Business Intelligence Semantic Model – Creating Your First Tabular Model Project – Part 1 of 2
This is the first part in a blog series of two. Go straight to part 2 here.
In order to create your new tabular model project, ensure that you meet the following prerequisites:
- Have an instance of SQL Server 2012 running in Tabular mode.
- Have SQL Server Data Tools (SSDT) installed as part of SQL Server 2012.
Microsoft provides sample databases. The one referenced in this blog is AdventureWorksDW2012 and can be downloaded from http://msftdbprodsamples.codeplex.com/releases/view/55330.
Tabular models are created by selecting SQL Server Data Tools under Microsoft SQL Server 2012. The new tabular model opens a new project dialog in the tabular model authoring environment (Visual Studio 2010 or later) where you specify the Analysis Services Tabular Project template under Business Intelligence Analysis Services. Once your project is created, it opens in SQL Server Data Tools and an empty model, Model.bim, appears in the model designer, ready for use.
When importing data into your model, you can select from many data sources including Microsoft SQL Server, Microsoft SQL Server Azure, Oracle, Access, Teradata and Sybase, just to name a few.
When selecting from a list of tables, you can rename them with friendly names. For instance, a table called “DimCustomer” can be renamed “Customer” or a table named “FactInternetSales” can be renamed “Internet Sales”.
You can filter the columns brought over with each table and omit unnecessary data from the import by selecting the table and clicking on the Preview & Filter button. You can then uncheck any columns that are not needed.
After the import completes, the model displays the tables as tabs and, by clicking on the tabs, you will see the columns imported. You may change the column names by simply double-clicking on the column name and typing in the new name; “CustomerKey” may be changed to “Customer ID”, etc.
The beauty of all of this is that what you are changing is metadata, and this never touches the tables in your database!
You will need to deploy your model in order to make use of it. Right-click on the project name, select “Properties” and you are presented with a Properties dialog box. For the Server property, type the name of an Analysis Services instance running in Tabular mode. This will be the instance to which your model will be deployed.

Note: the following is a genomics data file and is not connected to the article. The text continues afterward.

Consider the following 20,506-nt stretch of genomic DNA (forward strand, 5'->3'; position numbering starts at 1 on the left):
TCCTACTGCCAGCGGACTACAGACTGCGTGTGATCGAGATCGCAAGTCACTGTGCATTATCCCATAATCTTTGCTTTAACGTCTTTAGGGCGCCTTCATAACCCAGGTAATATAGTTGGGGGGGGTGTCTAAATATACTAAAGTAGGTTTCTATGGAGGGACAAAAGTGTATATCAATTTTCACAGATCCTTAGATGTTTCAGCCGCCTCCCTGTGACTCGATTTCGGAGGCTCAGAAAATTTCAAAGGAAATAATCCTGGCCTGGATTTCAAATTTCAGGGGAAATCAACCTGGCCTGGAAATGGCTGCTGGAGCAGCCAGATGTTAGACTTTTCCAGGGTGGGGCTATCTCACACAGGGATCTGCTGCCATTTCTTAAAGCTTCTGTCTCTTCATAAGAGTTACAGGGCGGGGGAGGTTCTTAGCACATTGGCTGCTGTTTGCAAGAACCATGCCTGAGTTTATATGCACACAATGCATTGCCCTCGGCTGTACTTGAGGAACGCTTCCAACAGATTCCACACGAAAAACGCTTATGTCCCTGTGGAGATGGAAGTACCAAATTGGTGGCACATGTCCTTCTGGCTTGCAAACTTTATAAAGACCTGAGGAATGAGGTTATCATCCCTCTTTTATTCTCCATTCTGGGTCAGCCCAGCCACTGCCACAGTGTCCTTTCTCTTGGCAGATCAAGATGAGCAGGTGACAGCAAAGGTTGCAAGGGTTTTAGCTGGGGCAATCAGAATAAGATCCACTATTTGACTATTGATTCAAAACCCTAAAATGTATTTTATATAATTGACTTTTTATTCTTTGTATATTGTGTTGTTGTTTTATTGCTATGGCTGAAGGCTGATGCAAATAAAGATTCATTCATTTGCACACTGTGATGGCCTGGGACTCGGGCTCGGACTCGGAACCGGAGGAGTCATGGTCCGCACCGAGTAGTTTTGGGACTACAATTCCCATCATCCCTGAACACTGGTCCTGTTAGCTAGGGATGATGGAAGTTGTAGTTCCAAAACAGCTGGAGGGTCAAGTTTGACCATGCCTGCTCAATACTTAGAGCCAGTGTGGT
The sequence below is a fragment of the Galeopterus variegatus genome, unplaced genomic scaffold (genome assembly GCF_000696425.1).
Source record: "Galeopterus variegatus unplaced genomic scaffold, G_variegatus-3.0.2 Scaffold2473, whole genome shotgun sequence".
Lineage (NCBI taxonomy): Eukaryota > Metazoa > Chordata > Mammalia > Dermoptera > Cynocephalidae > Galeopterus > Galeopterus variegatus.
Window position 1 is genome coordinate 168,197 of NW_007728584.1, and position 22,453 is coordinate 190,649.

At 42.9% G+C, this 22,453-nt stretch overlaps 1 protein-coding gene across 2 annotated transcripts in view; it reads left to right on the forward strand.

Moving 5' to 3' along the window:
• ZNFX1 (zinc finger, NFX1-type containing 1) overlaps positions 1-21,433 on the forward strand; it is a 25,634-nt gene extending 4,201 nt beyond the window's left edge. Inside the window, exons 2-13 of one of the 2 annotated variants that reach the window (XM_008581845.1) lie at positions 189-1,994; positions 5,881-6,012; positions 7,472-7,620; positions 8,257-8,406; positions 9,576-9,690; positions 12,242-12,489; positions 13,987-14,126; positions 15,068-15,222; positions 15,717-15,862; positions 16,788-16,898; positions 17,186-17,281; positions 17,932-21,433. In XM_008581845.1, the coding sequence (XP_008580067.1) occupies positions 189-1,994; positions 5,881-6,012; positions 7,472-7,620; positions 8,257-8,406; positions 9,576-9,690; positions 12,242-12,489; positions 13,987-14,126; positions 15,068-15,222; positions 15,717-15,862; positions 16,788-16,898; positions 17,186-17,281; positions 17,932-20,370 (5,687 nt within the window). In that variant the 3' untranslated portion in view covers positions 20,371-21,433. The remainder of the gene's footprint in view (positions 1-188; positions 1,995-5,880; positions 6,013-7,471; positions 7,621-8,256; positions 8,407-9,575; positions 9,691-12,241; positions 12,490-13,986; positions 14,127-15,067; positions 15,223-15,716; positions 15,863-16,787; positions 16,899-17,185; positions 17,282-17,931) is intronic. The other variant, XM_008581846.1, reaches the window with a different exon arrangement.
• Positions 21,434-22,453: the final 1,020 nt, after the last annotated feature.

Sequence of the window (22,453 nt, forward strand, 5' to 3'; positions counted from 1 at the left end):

Once you have verified your settings, click “OK”. In the SQL Server Data Tools, click on the Build menu and select Deploy AW Internet Sales Tabular Model (the name of your project). The Deploy dialog box appears and, if any credentials are needed to access the database, you will be given the opportunity to enter them. Once your credentials have been verified, the deployment begins and you can watch the progress. Congratulations, you have just finished authoring and deploying your first Tabular model!
Now, let’s see how you can use your model to create a report in Excel!
In Excel 2013, every workbook can contain an internal Data Model that you can modify in Excel, in PowerPivot, and even in a Power View sheet in Excel. A workbook can contain only one internal Data Model, in this case we’ll be using our Tabular model.
Insert a blank sheet into the Excel 2013 workbook and select the Data tab from the ribbon. Select “From Other Sources” in the “Get External Data” section and then select “From Analysis Services”. The Data Connection Wizard dialog box appears. Enter the name of the SQL Server that was used for the model deployment and your credentials, if required.
Select the database and table from the next dialog box and click Next. In the final dialog box, enter a friendly description and click Finish. The Import Data dialog box then appears with a number of options of how to view the data within your workbook. For this demonstration, we will select Power View Report.
Excel opens a new Power View Sheet with the external data model in the Field List.
We’re going to create a simple report, Order Quantities by Model Name. In the Field List, check the checkbox first for ModelName in the Product table and then OrderQuantity from the Internet Sales. These fields are added to your report. Click where it says, “Click here to add a title” and type in “Order Quantities by Model Name”.
As simple as that, you have just created your first Power View report using your Tabular model! It only took minutes and, once the model is created, users can create these reports without having to ask IT to create them!
Coming up in Part 2, we will see how to add measures and expressions to your model to add more functionality!
For more information on Power View and Tabular models, please contact me at (760) 930-6400 or firstname.lastname@example.org
BI Developer, FMT Consultants
Posted by: Jakob Bechgaard